Where Did It All Go Wrong For Alt-Fest's Crowdfunding Campaign?
The cancelled festival is the perfect example of the potential pitfalls of crowdfunding campaigns.
Crowdfunding has altered the landscape of contemporary culture, overwhelmingly for the better. No longer are fans subject to the whims of record labels and their increasingly focussed budget. For fans, the power is in their hands and they can directly contribute to ventures of their favourite acts bands, fund the continuation of their best-loved shows and play their part in the investment of innovative technologies. The successes are widespread- from Amanda Palmer’s well reported project to fund a new record, tour and book to the Veronica Mars movie project and Neil Young’s Pono high quality music player, crowdfunding is increasingly the source of cultural revolution.
Marilyn Manson pulled out of the event after cancellation rumours took hold.
But for every project that far exceeds its stated aims, there’s one that fall flat on its face. Former teen TV star Melissa Joan Hart raised a paltry $51,000 out of her stated aim of $2 million for a romantic comedy called Darci’s Walk Of Shame. In contrast, Kristen Bell’s Veronica Mars project reached its $2 million target in just 12 hours. And now another aborted project can be added to the list of abject crowdfunding failures. The three day event, which was due take place on August 15-17th in Kettering, sold a not too shabby amount of tickets- 7,500- but this was far from enough to make the event financially viable. What’s more, only £61,000 of a projected £1.2 million was raised through Kickstarter, far from enough to pay for headliners Marilyn Manson and Gary Numan. The problems that befell the event highlight the very facts that drive a crowdfunding project into the ground.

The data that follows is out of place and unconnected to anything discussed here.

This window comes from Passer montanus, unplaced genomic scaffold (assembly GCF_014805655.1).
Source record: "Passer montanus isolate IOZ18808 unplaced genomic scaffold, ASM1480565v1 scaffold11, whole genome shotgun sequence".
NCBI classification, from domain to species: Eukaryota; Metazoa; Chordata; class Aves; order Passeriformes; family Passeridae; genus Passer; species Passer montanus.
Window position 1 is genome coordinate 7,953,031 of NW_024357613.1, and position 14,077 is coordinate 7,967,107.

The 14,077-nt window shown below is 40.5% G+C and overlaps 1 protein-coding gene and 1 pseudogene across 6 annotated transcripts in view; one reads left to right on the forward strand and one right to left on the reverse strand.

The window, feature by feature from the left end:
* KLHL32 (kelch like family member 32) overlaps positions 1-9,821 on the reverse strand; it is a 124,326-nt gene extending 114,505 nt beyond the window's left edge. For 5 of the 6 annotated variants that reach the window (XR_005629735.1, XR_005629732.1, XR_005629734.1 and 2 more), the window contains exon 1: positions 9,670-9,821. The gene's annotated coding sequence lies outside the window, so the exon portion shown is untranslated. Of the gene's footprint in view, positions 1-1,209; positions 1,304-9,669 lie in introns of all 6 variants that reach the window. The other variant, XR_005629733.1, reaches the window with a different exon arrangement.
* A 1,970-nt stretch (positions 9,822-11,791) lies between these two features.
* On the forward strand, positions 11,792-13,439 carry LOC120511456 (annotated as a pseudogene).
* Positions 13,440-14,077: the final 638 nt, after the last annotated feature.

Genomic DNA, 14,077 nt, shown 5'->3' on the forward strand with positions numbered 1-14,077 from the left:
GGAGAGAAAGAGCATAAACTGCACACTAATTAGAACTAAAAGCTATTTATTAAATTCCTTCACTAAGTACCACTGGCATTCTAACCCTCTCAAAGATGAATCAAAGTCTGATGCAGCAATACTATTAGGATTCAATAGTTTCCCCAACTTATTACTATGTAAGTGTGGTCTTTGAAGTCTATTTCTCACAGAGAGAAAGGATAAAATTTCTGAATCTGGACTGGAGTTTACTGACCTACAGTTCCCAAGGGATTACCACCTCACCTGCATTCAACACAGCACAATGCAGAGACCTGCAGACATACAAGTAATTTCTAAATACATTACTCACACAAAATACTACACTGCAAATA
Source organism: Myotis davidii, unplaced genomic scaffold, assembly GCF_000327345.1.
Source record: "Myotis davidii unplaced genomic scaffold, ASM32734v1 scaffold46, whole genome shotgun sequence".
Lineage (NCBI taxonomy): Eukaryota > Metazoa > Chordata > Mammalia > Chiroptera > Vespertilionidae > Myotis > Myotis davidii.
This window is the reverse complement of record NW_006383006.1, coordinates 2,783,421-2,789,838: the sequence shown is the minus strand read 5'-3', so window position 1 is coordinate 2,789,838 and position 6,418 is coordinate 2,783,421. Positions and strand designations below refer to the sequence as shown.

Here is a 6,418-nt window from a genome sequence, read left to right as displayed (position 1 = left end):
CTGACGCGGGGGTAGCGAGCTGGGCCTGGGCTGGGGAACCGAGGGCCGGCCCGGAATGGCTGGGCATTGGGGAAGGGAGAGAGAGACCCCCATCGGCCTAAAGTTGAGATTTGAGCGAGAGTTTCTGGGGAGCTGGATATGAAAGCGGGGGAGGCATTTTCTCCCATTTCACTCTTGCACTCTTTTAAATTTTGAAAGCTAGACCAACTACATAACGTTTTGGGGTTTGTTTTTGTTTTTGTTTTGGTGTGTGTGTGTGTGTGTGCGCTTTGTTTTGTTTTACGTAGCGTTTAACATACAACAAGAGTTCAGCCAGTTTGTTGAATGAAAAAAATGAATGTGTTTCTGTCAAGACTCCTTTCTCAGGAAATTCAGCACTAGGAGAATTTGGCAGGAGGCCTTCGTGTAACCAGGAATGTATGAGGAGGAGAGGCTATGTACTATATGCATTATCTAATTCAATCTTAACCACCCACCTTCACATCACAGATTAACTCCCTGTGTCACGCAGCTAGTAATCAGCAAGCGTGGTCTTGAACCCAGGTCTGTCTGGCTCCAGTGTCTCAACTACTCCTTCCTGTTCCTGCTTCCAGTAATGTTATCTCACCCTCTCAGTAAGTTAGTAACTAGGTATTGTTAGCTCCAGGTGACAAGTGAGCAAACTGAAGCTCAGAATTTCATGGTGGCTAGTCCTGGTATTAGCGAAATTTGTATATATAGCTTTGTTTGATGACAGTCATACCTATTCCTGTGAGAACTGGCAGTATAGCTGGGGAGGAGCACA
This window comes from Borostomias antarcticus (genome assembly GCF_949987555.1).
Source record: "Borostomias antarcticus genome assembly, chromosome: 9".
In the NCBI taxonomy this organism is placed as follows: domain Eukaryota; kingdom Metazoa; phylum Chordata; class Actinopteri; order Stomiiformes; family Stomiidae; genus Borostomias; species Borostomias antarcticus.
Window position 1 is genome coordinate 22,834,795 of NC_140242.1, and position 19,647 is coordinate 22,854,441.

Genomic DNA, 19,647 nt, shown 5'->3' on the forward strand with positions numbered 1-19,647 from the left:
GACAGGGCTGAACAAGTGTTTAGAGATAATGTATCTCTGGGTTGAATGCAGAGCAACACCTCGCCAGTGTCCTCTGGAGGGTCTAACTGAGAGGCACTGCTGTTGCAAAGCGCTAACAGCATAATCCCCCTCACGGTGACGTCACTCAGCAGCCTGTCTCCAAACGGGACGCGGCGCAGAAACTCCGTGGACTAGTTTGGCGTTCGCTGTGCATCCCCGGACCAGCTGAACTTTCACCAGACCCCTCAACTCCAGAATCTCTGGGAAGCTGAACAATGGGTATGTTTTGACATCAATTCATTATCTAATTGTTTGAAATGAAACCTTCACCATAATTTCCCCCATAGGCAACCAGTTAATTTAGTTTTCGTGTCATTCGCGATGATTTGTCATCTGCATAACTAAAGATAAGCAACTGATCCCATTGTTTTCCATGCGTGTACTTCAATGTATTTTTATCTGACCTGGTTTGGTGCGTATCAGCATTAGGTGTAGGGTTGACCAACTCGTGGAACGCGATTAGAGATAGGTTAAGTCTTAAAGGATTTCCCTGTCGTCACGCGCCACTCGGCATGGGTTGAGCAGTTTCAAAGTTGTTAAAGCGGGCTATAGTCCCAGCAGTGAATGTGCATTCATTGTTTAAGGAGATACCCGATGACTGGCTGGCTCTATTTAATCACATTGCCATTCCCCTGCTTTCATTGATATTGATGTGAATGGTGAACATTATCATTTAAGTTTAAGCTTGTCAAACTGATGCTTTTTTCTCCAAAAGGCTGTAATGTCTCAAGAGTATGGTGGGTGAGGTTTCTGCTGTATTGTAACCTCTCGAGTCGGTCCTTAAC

Firstly, the event catered for the exclusive tastes of a very small amount of people. To hold a festival on that scale seems untenable considering its reliance on hard rock, industrial and goth-tinged acts and a large amount of over-ambition certainly plays a part here. Despite their best intentions, the organisers possess poor judgement in the amount of interest such a festival would attract. Certainly crowdfunding is ideally suited for niche genres but these must be realistic in their aims. Secondly, a lack of communication is also to blame, and it is a facet of the festival’s failure the organisers have adamantly apologised for.
Next page: was the whole thing a scam?